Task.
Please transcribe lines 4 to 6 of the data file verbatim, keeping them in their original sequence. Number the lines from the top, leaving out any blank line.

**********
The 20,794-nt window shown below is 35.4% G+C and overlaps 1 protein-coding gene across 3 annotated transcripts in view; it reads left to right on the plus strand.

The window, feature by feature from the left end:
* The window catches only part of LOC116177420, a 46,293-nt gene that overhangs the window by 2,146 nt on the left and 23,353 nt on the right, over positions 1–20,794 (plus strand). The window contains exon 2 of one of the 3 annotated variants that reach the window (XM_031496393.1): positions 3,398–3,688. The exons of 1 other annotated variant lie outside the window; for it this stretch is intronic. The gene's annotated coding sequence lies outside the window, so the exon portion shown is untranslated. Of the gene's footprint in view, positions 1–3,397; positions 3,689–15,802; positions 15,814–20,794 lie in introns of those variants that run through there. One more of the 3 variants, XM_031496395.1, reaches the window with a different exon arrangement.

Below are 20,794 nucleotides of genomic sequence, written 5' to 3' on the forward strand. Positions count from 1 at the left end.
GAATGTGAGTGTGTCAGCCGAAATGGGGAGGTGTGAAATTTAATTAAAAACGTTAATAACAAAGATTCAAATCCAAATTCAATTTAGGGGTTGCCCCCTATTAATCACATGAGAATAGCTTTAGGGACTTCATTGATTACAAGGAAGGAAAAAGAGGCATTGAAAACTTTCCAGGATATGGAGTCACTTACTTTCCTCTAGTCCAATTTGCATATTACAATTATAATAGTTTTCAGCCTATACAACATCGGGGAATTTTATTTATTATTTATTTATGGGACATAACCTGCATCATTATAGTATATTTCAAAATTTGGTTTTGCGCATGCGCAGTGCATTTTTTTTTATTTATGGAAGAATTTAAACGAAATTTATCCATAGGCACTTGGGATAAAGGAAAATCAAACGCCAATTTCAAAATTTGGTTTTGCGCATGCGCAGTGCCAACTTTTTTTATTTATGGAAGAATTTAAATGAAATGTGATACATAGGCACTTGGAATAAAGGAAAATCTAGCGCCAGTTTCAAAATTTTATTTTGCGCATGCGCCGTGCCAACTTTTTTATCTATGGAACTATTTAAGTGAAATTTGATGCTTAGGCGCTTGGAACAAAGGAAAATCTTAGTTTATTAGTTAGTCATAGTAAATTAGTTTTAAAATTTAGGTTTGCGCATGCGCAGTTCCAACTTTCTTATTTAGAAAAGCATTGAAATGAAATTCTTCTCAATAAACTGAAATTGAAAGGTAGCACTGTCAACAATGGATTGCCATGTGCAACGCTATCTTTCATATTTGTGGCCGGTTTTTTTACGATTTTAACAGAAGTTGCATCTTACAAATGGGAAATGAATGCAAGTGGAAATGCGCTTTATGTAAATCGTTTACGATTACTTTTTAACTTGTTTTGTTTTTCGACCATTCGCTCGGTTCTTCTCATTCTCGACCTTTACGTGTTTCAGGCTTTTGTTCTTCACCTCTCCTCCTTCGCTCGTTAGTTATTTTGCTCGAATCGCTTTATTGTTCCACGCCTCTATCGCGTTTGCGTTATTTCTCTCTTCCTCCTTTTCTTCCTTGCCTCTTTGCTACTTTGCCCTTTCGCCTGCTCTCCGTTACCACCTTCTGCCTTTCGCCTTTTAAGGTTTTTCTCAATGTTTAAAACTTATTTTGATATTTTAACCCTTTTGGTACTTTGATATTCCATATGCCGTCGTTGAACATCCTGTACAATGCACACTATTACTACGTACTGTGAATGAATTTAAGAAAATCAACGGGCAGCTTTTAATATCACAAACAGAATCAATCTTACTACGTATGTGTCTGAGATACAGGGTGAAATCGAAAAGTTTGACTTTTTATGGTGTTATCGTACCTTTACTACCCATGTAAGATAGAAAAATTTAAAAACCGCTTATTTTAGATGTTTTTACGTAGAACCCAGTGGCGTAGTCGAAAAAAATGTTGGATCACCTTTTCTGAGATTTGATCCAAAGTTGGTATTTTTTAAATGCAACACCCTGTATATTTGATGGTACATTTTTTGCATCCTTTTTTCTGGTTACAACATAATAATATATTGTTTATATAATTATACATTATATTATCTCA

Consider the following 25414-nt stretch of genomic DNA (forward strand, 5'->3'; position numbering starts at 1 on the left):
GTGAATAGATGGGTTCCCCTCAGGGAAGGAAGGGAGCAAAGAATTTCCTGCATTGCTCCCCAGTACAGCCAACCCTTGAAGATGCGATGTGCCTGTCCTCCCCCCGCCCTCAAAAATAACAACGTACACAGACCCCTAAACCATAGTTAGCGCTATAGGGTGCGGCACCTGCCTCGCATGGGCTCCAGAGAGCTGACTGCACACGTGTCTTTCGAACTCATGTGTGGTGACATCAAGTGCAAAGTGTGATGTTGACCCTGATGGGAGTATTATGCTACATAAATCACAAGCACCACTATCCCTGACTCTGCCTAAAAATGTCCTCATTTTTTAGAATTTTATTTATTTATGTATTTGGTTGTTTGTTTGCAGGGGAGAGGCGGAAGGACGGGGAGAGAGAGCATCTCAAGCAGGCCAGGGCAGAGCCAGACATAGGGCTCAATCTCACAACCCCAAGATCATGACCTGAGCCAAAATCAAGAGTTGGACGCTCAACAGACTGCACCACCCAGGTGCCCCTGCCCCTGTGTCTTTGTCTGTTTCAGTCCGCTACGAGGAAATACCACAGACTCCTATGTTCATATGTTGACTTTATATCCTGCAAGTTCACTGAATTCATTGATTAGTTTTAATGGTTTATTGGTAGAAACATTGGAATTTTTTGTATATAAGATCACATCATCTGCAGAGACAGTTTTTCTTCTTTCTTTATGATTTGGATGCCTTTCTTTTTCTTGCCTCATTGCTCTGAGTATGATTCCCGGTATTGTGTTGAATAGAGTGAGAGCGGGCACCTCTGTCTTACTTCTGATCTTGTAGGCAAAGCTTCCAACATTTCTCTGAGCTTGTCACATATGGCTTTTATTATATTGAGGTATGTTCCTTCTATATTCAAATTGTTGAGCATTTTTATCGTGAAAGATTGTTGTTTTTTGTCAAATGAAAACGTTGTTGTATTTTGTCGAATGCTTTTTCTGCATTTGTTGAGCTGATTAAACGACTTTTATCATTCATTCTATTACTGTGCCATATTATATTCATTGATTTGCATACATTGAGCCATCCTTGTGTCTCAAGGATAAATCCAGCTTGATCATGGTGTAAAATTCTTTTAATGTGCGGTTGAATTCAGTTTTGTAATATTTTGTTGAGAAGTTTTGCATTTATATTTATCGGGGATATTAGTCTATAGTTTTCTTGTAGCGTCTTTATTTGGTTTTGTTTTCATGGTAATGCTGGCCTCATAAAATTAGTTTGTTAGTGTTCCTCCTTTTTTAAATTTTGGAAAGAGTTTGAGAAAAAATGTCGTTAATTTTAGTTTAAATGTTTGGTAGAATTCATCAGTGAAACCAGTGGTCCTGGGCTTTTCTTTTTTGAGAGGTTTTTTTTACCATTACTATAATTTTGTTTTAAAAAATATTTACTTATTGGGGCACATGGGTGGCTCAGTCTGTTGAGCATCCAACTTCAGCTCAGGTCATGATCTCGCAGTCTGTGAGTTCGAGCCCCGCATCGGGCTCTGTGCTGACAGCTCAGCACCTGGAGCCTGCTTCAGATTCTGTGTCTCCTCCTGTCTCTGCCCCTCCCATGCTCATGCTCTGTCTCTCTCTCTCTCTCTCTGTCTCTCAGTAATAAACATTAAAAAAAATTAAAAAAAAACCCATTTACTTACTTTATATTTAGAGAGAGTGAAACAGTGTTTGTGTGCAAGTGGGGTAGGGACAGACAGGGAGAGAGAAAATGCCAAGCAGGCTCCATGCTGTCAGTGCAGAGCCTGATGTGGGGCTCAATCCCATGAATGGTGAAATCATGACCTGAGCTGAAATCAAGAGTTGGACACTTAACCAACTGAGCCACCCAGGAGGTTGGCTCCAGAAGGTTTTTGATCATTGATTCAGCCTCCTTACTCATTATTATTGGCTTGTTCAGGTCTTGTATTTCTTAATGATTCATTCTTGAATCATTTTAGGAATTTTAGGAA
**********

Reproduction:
Below are 20,794 nucleotides of genomic sequence, written 5' to 3' on the forward strand. Positions count from 1 at the left end.
GAATGTGAGTGTGTCAGCCGAAATGGGGAGGTGTGAAATTTAATTAAAAACGTTAATAACAAAGATTCAAATCCAAATTCAATTTAGGGGTTGCCCCCTATTAATCACATGAGAATAGCTTTAGGGACTTCATTGATTACAAGGAAGGAAAAAGAGGCATTGAAAACTTTCCAGGATATGGAGTCACTTACTTTCCTCTAGTCCAATTTGCATATTACAATTATAATAGTTTTCAGCCTATACAACATCGGGGAATTTTATTTATTATTTATTTATGGGACATAACCTGCATCATTATAGTATATTTCAAAATTTGGTTTTGCGCATGCGCAGTGCATTTTTTTTTATTTATGGAAGAATTTAAACGAAATTTATCCATAGGCACTTGGGATAAAGGAAAATCAAACGCCAATTTCAAAATTTGGTTTTGCGCATGCGCAGTGCCAACTTTTTTTATTTATGGAAGAATTTAAATGAAATGTGATACATAGGCACTTGGAATAAAGGAAAATCTAGCGCCAGTTTCAAAATTTTATTTTGCGCATGCGCCGTGCCAACTTTTTTATCTATGGAACTATTTAAGTGAAATTTGATGCTTAGGCGCTTGGAACAAAGGAAAATCTTAGTTTATTAGTTAGTCATAGTAAATTAGTTTTAAAATTTAGGTTTGCGCATGCGCAGTTCCAACTTTCTTATTTAGAAAAGCATTGAAATGAAATTCTTCTCAATAAACTGAAATTGAAAGGTAGCACTGTCAACAATGGATTGCCATGTGCAACGCTATCTTTCATATTTGTGGCCGGTTTTTTTACGATTTTAACAGAAGTTGCATCTTACAAATGGGAAATGAATGCAAGTGGAAATGCGCTTTATGTAAATCGTTTACGATTACTTTTTAACTTGTTTTGTTTTTCGACCATTCGCTCGGTTCTTCTCATTCTCGACCTTTACGTGTTTCAGGCTTTTGTTCTTCACCTCTCCTCCTTCGCTCGTTAGTTATTTTGCTCGAATCGCTTTATTGTTCCACGCCTCTATCGCGTTTGCGTTATTTCTCTCTTCCTCCTTTTCTTCCTTGCCTCTTTGCTACTTTGCCCTTTCGCCTGCTCTCCGTTACCACCTTCTGCCTTTCGCCTTTTAAGGTTTTTCTCAATGTTTAAAACTTATTTTGATATTTTAACCCTTTTGGTACTTTGATATTCCATATGCCGTCGTTGAACATCCTGTACAATGCACACTATTACTACGTACTGTGAATGAATTTAAGAAAATCAACGGGCAGCTTTTAATATCACAAACAGAATCAATCTTACTACGTATGTGTCTGAGATACAGGGTGAAATCGAAAAGTTTGACTTTTTATGGTGTTATCGTACCTTTACTACCCATGTAAGATAGAAAAATTTAAAAACCGCTTATTTTAGATGTTTTTACGTAGAACCCAGTGGCGTAGTCGAAAAAAATGTTGGATCACCTTTTCTGAGATTTGATCCAAAGTTGGTATTTTTTAAATGCAACACCCTGTATATTTGATGGTACATTTTTTGCATCCTTTTTTCTGGTTACAACATAATAATATATTGTTTATATAATTATACATTATATTATCTCA

Consider the following 25414-nt stretch of genomic DNA (forward strand, 5'->3'; position numbering starts at 1 on the left):